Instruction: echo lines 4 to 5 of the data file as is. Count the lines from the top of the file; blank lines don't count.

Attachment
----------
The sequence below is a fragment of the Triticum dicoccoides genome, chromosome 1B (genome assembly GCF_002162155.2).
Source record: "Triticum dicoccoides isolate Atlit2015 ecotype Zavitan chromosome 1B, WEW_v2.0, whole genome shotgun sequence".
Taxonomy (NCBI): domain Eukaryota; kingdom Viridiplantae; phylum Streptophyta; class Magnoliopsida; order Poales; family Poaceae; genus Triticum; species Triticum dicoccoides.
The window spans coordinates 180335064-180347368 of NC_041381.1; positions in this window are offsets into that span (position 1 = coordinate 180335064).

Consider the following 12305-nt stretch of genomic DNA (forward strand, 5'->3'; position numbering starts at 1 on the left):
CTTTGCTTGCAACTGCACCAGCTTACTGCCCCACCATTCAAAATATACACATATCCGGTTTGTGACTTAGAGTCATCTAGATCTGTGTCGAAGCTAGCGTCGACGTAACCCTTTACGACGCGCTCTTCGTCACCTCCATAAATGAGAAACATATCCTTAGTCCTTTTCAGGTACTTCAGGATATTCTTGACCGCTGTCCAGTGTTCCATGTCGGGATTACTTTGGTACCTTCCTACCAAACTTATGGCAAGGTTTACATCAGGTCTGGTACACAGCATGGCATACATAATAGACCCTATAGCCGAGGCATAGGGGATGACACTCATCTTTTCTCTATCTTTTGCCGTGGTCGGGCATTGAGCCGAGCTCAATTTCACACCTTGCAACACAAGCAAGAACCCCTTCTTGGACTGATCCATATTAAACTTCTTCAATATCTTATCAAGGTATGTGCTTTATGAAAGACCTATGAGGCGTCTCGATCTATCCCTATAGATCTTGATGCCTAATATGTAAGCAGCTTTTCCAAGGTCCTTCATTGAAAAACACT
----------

The window spans coordinates 180335064-180347368 of NC_041381.1; positions in this window are offsets into that span (position 1 = coordinate 180335064).

Consider the following 12305-nt stretch of genomic DNA (forward strand, 5'->3'; position numbering starts at 1 on the left):